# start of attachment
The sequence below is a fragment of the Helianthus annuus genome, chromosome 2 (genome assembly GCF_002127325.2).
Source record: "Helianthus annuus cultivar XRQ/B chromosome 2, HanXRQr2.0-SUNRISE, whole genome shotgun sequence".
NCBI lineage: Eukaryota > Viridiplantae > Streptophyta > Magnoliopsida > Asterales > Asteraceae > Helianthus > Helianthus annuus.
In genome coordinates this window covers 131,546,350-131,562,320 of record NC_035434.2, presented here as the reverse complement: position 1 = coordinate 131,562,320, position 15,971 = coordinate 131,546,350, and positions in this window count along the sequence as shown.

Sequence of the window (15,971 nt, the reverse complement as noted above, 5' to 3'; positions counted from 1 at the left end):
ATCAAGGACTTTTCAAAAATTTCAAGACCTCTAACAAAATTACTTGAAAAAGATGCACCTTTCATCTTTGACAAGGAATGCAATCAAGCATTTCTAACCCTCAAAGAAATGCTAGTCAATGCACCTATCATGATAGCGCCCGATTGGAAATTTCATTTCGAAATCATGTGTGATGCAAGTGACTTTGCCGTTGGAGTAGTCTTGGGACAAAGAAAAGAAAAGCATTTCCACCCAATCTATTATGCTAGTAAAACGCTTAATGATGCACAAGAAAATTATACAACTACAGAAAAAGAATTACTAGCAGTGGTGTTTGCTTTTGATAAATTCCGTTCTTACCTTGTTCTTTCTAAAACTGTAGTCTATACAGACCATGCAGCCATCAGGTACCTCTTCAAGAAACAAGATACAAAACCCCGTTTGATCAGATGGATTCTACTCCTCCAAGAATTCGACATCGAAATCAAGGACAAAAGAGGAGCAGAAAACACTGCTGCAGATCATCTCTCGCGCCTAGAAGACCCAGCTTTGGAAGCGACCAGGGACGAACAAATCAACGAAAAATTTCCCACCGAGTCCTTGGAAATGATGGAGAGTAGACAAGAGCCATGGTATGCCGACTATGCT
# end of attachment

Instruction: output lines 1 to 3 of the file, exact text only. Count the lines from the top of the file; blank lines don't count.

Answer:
The sequence below is a fragment of the Helianthus annuus genome, chromosome 2 (genome assembly GCF_002127325.2).
Source record: "Helianthus annuus cultivar XRQ/B chromosome 2, HanXRQr2.0-SUNRISE, whole genome shotgun sequence".
NCBI lineage: Eukaryota > Viridiplantae > Streptophyta > Magnoliopsida > Asterales > Asteraceae > Helianthus > Helianthus annuus.